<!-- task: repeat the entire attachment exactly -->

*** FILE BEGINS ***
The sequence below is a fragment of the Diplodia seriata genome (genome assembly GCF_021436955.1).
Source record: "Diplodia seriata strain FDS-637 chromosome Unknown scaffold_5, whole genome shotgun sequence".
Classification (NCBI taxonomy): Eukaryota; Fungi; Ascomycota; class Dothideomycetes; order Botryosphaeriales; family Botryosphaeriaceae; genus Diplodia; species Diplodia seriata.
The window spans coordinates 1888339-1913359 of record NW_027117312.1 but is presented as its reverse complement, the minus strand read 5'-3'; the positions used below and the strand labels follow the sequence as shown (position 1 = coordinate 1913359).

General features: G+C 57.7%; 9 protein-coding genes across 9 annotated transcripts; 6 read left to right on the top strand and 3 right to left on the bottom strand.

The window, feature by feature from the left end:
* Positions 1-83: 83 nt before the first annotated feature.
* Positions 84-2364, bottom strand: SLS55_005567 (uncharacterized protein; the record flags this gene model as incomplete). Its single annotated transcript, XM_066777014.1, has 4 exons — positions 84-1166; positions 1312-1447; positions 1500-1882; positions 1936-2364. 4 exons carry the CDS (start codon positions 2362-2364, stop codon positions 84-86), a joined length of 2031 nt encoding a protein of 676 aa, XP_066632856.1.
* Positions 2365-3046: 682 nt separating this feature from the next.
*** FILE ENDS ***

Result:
The sequence below is a fragment of the Diplodia seriata genome (genome assembly GCF_021436955.1).
Source record: "Diplodia seriata strain FDS-637 chromosome Unknown scaffold_5, whole genome shotgun sequence".
Classification (NCBI taxonomy): Eukaryota; Fungi; Ascomycota; class Dothideomycetes; order Botryosphaeriales; family Botryosphaeriaceae; genus Diplodia; species Diplodia seriata.
The window spans coordinates 1888339-1913359 of record NW_027117312.1 but is presented as its reverse complement, the minus strand read 5'-3'; the positions used below and the strand labels follow the sequence as shown (position 1 = coordinate 1913359).

General features: G+C 57.7%; 9 protein-coding genes across 9 annotated transcripts; 6 read left to right on the top strand and 3 right to left on the bottom strand.

The window, feature by feature from the left end:
* Positions 1-83: 83 nt before the first annotated feature.
* Positions 84-2364, bottom strand: SLS55_005567 (uncharacterized protein; the record flags this gene model as incomplete). Its single annotated transcript, XM_066777014.1, has 4 exons — positions 84-1166; positions 1312-1447; positions 1500-1882; positions 1936-2364. 4 exons carry the CDS (start codon positions 2362-2364, stop codon positions 84-86), a joined length of 2031 nt encoding a protein of 676 aa, XP_066632856.1.
* Positions 2365-3046: 682 nt separating this feature from the next.